by Charles D. Shively, Ph.D., R.Ph.

Adherence. New word to pharmacists? New word to patients? New role for pharmacists? New role for patients? For medication adherence to be successful, the patient must embrace an “I’m helping myself” posture regarding his or her health. Webster’s New Collegiate Dictionary includes several definitions for the word adhere and for the act of adherence, and even a name given to one who adheres — adherent. As the act of adherence is about being consistent, giving support, and maintaining loyalty, both pharmacists (as adherents) and their patients (also as adherents) will need to engage more extensively — cojoin if you will — to effect success in the patient’s medication adherence.

The 2007 National Mobilization Call

Enhanced pharmacist efforts to improve adherence have been in place for several years following a report in 2007 by the National Council on Patient Information and Education (NCPIE) calling for a “national mobilization” to assist with reduction in overall national health expenditures. The most recent national action agenda brought forth by NCPIE has focused on accelerating progress in prescription medication adherence through use of a concerted, wider-scope effort by pharmacists.

The A3 Project

This latest action plan, the NCPIE Adherence Action Agenda, contains 10 policy or programmatic solutions to improve medication adherence, particularly for older patients with higher rates of multiple chronic conditions. As indicated in this last report (October 2013), up to 93.5 million patients do not take drugs as prescribed, 20% to 30% of prescriptions are never filled by patients, and 50% to 60% of medications taken to treat chronic disease are not taken as prescribed. The bottom line: approximately 125,000 preventable deaths a year, with $105 billion wasted annually on medication therapy nonadherence ($72.5 billion is spent on hospitalizations alone — some 69%).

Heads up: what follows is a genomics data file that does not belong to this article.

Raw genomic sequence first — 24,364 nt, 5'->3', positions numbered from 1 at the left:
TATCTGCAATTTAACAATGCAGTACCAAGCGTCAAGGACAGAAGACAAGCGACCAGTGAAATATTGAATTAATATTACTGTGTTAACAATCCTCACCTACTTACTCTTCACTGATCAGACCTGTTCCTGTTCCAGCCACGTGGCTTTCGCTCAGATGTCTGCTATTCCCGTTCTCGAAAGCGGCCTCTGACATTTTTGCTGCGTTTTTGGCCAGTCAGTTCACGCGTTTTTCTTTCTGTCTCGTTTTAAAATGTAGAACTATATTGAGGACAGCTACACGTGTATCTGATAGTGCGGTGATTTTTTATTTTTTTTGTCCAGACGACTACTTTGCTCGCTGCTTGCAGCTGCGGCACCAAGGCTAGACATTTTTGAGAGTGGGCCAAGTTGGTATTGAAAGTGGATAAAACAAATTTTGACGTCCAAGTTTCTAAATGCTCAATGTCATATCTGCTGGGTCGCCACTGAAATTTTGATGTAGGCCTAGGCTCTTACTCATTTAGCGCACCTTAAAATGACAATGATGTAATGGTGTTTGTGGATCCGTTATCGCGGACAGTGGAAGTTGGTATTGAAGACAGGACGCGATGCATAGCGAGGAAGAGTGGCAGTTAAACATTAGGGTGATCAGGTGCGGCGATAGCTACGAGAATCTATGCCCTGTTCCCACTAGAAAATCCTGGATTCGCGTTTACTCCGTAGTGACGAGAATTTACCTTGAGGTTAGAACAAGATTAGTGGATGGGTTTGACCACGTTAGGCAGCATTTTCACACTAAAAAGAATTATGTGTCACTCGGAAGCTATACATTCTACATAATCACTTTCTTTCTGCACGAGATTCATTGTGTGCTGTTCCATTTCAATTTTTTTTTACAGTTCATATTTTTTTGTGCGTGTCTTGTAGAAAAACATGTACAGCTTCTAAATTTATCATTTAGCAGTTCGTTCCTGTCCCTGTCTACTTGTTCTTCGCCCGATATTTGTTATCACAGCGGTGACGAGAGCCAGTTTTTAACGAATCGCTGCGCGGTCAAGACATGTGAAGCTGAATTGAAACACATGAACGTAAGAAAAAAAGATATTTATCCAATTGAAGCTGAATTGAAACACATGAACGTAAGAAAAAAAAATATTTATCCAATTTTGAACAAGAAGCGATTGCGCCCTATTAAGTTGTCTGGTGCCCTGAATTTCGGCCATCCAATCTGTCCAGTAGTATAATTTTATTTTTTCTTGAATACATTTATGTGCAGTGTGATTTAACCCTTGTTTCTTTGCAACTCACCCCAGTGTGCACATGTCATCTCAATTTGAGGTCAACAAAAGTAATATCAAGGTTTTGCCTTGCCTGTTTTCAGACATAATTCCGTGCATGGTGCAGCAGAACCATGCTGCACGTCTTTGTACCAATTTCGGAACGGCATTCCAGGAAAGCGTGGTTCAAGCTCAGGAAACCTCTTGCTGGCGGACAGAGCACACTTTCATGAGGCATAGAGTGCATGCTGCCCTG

What Areas of Pharmacy Must Pharmacy Up to This New Challenge?

Many of the suggested focus areas for pharmacists in community settings and outpatient hospital pharmacy are already being implemented: patient transitional care from hospital to home, collaborative care, interprofessional healthcare teams, medication therapy management (MTM), medication reconciliation, reducing barriers to prescription pickup, creation of a pharmacy home model (a single point of medication record), extended drug interaction reviews for patients with three or more medications,three to four-day callbacks, no more than three months of prescription drug renewal for selected medications, adoption of new health information technologies, and greater use of generic medications, among others. And what do these efforts demand from pharmacists, the new medication adherence navigator? Yes — the need for more time: Can I get another eight hours please?

Automated Pharmacy Systems to the Rescue!

Any estimate of the potential daily additional pharmacist-hour effort could possibly reach four to six hours. Where can this extra time be found? Pharmacy staff will need to pharmacy up: automated counting, dispensing, or packaging systems need be evaluated, and, most importantly, purchased to support A3, the Adherence Action Agenda. There are some 20 or more automated systems available from various manufacturers that might be considered candidates to support the needed “another eight hours please.” Pharmacists and pharmacy owners need to do due diligence when automated systems are evaluated. Significant equipment differences exist that can ensure pharmacist time availability. Until my next commentary, and as I like to say, thanks for coming in today. CT

Charles Shively is chief executive and pharmacy officer of www.PharmacyCE.com and www.HealthcareLearnings.com